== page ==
Prune overwhelming shrubsWhile pruning can be tough to tackle if you don't know what you're doing, there are a few simple pruning techniques that can make a fast difference.
Just remember that you don't want to prune anything severely if you can help it, or attack anything with the hedging shears unless the plant is quite clearly meant to be a hedge. That kind of pruning makes it obvious that the maintenance got out of control, which is not the signal you want to send to potential buyers!
Instead, focus on subtler ways of pruning. One technique that makes shrubs look neat with little effort is to "skirt" them. Skirting is when you prune around the base of a shrub, removing any branches that are within 6 inches of the ground. This gives a more open appearance, and works wonders on Rhododendrons and other shrubs that can look moundy and overwhelming when sprawling on the ground
Another good pruning task is to gently prune any plant that is touching the house. Plants that lean on the house can cause chipped paint as well as mold and ant infestations. If your buyer has a home inspection done, it's a problem that will be noted in the report. Pruning plants 8 inches to 1 foot away from the house will give the landscaping a more open appearance, as well as give you room to power wash the house or touch up paint as needed.
The only shrubs that should be pruned heavily are those that are flopping over a walkway, blocking the view from the street to the front door, or keeping light from streaming into a window. Even then, it's better to thin plants gracefully or consider even removing them, rather than going in for The Big Chop.
Add color with paint and potsIf a focal area isn't drawing the eye as it should (think front door, patio and seating areas), a bold shot of color can be just what's needed. While the obvious solution is to use container plantings, there are a few important points to remember.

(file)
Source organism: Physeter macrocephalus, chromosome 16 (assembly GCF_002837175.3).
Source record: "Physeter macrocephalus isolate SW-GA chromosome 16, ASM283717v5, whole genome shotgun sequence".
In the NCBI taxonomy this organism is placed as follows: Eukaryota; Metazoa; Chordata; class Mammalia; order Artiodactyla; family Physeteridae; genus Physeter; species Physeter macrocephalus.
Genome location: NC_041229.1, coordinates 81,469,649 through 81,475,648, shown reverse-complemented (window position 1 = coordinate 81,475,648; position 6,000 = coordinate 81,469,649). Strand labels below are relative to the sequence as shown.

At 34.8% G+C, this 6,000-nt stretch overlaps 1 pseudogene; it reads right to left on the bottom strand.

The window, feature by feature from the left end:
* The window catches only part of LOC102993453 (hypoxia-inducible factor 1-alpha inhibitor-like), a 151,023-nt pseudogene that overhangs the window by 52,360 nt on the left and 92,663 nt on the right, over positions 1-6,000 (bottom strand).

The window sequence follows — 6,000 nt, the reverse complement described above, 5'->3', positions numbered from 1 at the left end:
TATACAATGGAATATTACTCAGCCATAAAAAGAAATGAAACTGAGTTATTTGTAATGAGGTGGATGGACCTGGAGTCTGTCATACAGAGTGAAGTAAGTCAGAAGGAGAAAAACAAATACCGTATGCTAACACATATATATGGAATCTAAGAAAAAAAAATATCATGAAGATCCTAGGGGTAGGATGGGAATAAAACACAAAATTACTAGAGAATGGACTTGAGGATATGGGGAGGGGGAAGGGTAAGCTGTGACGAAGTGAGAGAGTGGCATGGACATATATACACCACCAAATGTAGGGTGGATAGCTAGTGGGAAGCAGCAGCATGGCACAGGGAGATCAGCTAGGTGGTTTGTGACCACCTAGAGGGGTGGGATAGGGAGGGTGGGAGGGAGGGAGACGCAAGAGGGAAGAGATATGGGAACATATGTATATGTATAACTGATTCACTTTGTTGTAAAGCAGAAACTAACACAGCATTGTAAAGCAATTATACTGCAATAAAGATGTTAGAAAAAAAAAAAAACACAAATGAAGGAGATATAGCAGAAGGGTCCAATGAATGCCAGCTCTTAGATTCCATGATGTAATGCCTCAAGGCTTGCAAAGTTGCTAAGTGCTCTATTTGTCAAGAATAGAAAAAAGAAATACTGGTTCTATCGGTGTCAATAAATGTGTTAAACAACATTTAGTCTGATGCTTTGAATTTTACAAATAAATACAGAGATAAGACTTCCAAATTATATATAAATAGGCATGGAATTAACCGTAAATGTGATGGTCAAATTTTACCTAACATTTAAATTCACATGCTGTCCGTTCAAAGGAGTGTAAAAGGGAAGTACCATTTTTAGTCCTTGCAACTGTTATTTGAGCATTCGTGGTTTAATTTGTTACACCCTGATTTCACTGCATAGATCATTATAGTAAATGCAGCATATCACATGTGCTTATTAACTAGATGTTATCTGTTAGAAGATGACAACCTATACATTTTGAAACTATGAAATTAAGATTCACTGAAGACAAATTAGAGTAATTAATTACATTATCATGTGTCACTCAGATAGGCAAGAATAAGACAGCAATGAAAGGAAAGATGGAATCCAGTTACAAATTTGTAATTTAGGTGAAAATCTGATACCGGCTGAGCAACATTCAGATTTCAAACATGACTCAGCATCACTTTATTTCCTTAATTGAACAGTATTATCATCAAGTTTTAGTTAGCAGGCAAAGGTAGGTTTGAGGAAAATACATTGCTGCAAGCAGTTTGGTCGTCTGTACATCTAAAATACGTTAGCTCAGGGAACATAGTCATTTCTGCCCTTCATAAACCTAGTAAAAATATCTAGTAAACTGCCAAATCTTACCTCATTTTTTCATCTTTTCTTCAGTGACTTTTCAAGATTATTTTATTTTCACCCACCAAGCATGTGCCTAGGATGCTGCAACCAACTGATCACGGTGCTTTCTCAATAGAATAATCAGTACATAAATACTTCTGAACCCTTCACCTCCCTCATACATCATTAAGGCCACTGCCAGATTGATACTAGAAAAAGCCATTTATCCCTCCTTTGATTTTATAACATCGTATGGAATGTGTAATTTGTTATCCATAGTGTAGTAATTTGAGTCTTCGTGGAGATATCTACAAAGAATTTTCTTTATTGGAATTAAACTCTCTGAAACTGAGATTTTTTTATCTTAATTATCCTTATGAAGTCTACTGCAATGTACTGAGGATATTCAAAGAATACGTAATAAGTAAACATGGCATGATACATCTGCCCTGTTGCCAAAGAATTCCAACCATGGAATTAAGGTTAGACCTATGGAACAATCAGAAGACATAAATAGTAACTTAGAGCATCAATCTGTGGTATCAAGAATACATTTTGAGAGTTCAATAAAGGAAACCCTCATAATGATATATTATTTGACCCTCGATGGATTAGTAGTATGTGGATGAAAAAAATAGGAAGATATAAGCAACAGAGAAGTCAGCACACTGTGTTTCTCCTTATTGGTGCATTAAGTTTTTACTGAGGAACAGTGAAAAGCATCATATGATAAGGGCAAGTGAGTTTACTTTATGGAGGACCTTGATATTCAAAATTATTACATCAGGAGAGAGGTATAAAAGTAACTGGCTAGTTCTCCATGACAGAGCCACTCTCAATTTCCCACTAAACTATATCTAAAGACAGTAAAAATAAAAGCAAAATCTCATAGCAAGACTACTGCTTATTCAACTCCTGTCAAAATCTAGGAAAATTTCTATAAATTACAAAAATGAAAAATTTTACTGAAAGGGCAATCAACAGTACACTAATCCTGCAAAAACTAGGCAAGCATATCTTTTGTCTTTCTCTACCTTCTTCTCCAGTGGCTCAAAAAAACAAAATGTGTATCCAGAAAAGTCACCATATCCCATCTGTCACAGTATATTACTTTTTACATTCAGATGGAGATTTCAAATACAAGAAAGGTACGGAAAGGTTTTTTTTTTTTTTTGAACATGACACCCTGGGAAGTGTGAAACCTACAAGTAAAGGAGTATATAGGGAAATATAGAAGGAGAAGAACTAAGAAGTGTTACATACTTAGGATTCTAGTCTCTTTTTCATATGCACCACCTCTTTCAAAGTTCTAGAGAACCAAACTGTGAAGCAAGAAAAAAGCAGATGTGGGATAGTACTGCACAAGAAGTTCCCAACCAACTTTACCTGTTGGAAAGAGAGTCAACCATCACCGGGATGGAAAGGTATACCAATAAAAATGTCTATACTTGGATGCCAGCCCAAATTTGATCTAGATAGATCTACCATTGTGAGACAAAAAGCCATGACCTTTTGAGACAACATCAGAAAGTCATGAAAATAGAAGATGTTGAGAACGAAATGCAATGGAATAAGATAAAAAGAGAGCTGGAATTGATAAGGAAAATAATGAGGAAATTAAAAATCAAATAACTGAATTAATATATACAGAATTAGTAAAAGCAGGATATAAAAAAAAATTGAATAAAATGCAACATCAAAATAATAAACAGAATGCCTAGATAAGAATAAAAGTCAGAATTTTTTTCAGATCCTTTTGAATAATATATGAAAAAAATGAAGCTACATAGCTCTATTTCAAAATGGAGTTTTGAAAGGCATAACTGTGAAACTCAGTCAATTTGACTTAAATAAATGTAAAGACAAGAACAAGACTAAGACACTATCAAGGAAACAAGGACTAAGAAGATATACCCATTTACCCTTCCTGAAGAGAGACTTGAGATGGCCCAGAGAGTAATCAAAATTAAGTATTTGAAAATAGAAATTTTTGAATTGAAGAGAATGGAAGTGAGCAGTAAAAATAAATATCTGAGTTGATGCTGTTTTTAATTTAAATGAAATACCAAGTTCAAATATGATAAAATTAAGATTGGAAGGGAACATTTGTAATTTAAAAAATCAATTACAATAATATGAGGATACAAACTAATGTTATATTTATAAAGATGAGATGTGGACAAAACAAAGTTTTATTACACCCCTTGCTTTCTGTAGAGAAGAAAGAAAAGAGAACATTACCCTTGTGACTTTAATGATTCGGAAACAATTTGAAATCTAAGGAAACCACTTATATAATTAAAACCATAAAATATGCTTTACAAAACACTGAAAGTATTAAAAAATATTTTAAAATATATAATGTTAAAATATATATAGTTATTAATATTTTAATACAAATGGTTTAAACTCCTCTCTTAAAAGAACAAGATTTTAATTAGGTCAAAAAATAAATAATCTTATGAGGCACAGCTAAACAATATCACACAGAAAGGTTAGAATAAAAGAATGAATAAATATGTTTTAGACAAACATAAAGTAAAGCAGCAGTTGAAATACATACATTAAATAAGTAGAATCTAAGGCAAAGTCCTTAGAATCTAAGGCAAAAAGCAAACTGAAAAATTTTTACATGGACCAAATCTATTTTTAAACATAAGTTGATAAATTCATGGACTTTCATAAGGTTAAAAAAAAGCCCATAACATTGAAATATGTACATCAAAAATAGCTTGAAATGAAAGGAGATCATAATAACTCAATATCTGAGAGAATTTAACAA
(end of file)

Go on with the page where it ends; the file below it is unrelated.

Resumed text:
First, less is more. Choose just one or two larger pots that have a distinctive color or shape, rather than lots of small pots that can feel cluttered.
Next, go for a simple one- or two-color planting scheme that highlights what is special about your home, like the color of the stone, trim, or surrounding shrubs. This keeps the focus on your home, rather than on the individual plantings.
Lastly, don't be afraid of paint. If your patio furniture looks tired and worn, it will be hard for potential buyers to envision themselves sitting there. Freshly stained or painted patio furniture can draw the eye and help buyers imagine the great times they'll have in their new landscape. Choose a color that picks up on some element in the landscaping, and add a few cushions to set the scene.
Ask for helpMost landscape designers offer a one-time consultation service. If you're having trouble deciding what to focus on, even a short meeting with a professional can help you pinpoint the tasks that will bring the greatest return.
As you can see from these projects, even a small investment in the landscape goes a long way towards increasing your curb appeal and making it more likely that buyers will fall in love with your home.
Genevieve Schmidt, contributing writer for Landscaping Network and owner of North Coast Gardening